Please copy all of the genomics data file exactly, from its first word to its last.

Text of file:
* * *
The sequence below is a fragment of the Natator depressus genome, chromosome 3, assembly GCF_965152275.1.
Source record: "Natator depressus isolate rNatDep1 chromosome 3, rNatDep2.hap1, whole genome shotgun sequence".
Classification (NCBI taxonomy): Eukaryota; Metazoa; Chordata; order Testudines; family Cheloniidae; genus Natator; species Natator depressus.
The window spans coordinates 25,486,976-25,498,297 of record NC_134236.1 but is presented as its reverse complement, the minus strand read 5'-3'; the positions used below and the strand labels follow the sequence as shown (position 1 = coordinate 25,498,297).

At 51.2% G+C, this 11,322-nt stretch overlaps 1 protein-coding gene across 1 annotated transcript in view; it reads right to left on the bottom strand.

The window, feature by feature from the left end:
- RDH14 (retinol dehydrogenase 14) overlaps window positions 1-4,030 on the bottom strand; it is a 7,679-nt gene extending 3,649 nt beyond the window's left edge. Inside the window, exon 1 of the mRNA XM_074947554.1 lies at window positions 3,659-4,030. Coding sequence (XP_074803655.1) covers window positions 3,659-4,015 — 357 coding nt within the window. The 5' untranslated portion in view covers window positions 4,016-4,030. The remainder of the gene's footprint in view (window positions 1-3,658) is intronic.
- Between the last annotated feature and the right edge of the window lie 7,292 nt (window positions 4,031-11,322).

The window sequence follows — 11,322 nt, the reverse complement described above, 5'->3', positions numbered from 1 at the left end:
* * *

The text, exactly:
The sequence below is a fragment of the Natator depressus genome, chromosome 3, assembly GCF_965152275.1.
Source record: "Natator depressus isolate rNatDep1 chromosome 3, rNatDep2.hap1, whole genome shotgun sequence".
Classification (NCBI taxonomy): Eukaryota; Metazoa; Chordata; order Testudines; family Cheloniidae; genus Natator; species Natator depressus.
The window spans coordinates 25,486,976-25,498,297 of record NC_134236.1 but is presented as its reverse complement, the minus strand read 5'-3'; the positions used below and the strand labels follow the sequence as shown (position 1 = coordinate 25,498,297).

At 51.2% G+C, this 11,322-nt stretch overlaps 1 protein-coding gene across 1 annotated transcript in view; it reads right to left on the bottom strand.

The window, feature by feature from the left end:
- RDH14 (retinol dehydrogenase 14) overlaps window positions 1-4,030 on the bottom strand; it is a 7,679-nt gene extending 3,649 nt beyond the window's left edge. Inside the window, exon 1 of the mRNA XM_074947554.1 lies at window positions 3,659-4,030. Coding sequence (XP_074803655.1) covers window positions 3,659-4,015 — 357 coding nt within the window. The 5' untranslated portion in view covers window positions 4,016-4,030. The remainder of the gene's footprint in view (window positions 1-3,658) is intronic.
- Between the last annotated feature and the right edge of the window lie 7,292 nt (window positions 4,031-11,322).

The window sequence follows — 11,322 nt, the reverse complement described above, 5'->3', positions numbered from 1 at the left end: